CYBR171 (2021) - Cybersecurity Fundamentals
This course examines how cybersecurity affects individuals and society and aims to develop understanding that the concept of cybersecurity goes beyond technology to include people, information, and processes. It will examine key concepts as well as current issues and debates about how to respond to cybersecurity. Note that this course will involve using a range of security tools but does not involve programming. Students will also write short essays related to current debates around cybersecurity issues.
Course learning objectives
Students who pass this course will be able to:
- Describe basic concepts and terminology related to information security and cyber security including the adversarial mindset.
- Explain the relationship between cyber security and causes of cyber security failures with reference to the role of people, cultural norms, information and processes as well as technical factors.
- Examine and explain some of the legal and ethical issues related to current debates around cyber security, cyber crime and cyber warfare.
- Use basic tools and techniques for improving students own security and privacy practices.
This course covers concepts such as cryptography, authentication and authorisation, malware, network offensive and defensive technologies, social engineering, privacy and case studies.
The course is primarily offered in-person, but there will also be a remote option and there will be online alternatives for all the components of the course for students who cannot attend in-person.
Students taking this course remotely must have access to a computer with camera and microphone and a reliable high speed internet connection that will support real-time video plus audio connections and screen sharing. Students must be able to use Zoom; other communication applications may also be used. A mobile phone connection only is not considered sufficient. The comuputer must be adequate to support the programming required by the course: almost any modern windows, macintosh, or unix laptop or desktop computer will be sufficient, but an Android or IOS tablet will not.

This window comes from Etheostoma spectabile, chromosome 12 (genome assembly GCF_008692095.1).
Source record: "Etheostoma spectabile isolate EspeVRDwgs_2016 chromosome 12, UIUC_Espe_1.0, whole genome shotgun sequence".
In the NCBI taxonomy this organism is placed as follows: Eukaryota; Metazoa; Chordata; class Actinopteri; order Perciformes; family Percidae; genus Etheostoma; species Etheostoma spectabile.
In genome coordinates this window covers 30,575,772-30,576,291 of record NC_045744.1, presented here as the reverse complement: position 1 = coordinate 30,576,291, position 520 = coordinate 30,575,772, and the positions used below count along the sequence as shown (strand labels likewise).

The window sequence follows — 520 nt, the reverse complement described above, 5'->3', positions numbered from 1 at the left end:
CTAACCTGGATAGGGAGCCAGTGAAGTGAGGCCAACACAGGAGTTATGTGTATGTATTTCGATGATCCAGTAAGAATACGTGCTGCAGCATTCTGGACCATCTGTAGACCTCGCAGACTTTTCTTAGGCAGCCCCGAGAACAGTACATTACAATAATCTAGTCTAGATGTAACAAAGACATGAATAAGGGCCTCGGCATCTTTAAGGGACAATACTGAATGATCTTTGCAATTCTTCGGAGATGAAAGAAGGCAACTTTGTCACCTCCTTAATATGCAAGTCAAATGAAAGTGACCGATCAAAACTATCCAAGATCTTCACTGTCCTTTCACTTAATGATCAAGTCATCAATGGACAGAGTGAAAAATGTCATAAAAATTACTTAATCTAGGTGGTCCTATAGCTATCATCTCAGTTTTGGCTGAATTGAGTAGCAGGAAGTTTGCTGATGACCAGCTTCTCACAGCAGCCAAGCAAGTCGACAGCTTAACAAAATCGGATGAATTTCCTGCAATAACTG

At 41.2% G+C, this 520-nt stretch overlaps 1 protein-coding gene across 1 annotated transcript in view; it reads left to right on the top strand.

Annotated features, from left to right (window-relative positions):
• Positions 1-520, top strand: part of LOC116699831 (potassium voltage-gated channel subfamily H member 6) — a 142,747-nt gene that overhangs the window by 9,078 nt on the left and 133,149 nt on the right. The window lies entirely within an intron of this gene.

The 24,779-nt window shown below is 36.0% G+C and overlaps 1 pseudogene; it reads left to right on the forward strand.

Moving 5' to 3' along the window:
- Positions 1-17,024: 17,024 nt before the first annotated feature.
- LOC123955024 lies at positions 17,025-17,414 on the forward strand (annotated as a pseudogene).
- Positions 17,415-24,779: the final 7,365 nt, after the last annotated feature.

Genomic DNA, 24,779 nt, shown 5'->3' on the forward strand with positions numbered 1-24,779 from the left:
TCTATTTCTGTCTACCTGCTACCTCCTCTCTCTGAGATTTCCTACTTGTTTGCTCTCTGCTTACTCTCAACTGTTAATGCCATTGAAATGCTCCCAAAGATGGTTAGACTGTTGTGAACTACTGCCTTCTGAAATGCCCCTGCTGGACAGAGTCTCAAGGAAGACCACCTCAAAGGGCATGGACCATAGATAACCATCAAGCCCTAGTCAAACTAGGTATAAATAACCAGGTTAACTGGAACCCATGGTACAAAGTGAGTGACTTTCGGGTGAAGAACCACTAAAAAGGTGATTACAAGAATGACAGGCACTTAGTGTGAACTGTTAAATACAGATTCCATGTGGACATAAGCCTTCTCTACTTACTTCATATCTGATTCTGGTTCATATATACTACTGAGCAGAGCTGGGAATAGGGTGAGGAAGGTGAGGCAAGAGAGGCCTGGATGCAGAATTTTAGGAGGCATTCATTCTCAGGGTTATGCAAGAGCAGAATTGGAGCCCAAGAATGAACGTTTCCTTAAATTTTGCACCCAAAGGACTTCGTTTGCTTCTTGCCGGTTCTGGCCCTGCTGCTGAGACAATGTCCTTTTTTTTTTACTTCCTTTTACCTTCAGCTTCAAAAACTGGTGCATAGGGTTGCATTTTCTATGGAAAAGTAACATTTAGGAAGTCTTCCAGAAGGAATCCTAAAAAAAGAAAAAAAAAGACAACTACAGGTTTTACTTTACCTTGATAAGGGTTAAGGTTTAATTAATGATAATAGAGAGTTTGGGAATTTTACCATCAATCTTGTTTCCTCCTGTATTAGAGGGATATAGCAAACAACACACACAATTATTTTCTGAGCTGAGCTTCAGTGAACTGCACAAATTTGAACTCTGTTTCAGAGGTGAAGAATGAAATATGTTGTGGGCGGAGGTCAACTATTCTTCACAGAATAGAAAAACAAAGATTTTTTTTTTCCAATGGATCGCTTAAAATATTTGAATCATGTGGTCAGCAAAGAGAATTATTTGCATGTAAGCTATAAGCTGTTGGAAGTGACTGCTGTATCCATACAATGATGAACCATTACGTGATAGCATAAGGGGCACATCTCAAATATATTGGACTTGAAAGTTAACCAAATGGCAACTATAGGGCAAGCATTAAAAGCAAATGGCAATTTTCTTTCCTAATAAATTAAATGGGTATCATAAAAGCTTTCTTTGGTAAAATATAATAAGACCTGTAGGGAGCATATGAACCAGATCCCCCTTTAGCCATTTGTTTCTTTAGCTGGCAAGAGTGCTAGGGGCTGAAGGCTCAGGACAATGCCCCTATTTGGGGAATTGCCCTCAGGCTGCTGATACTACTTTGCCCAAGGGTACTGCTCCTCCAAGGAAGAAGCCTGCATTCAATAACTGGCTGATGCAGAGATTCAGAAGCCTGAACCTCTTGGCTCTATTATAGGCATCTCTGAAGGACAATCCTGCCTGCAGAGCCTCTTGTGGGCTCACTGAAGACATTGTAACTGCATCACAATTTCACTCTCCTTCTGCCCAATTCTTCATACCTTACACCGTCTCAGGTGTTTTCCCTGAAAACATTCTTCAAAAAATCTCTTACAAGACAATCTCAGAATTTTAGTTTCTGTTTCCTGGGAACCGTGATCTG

If the assessment of the course includes tests, the tests may be run in-person on the Kelburn campus. There will be a remote option for students who cannot attend in-person and who have a strong justification (for example, being enrolled from overseas). The remote test option may use the ProctorU system for online supervision of the tests. ProctorU requires installation of monitoring software on your computer which also uses your camera and microphone, and monitors your test-taking in real-time. Students who will need to use the remote test option must contact the course coordinator in the first two weeks to get permission and make arrangements.
Withdrawal from Course
Withdrawal dates and process:
This course will be offered in-person and online. For students in Wellington, there will be a combination of in-person components and web/internet based resources. It will also be possible to take the course entirely online for those who cannot attend on campus, with all the components provided in-person also made available online.
During the trimester there will be three lectures, and one laboratory per week.
Student feedback on University courses may be found at: www.cad.vuw.ac.nz/feedback/feedback_display.php
Dates (trimester, teaching & break dates)
- Teaching: 22 February 2021 - 28 May 2021
- Break: 05 April 2021 - 18 April 2021
- Study period: 31 May 2021 - 03 June 2021
- Exam period: 04 June 2021 - 19 June 2021
Students must sign up in myAllocator for a regular one-hour laboratory session each week. Students should plan to attend all weeks.
Set Texts and Recommended Readings
There are no required texts for this offering.
Mandatory Course Requirements
In addition to achieving an overall pass mark of at least 50%, students must:
- Achieve at least 40% across the two tests.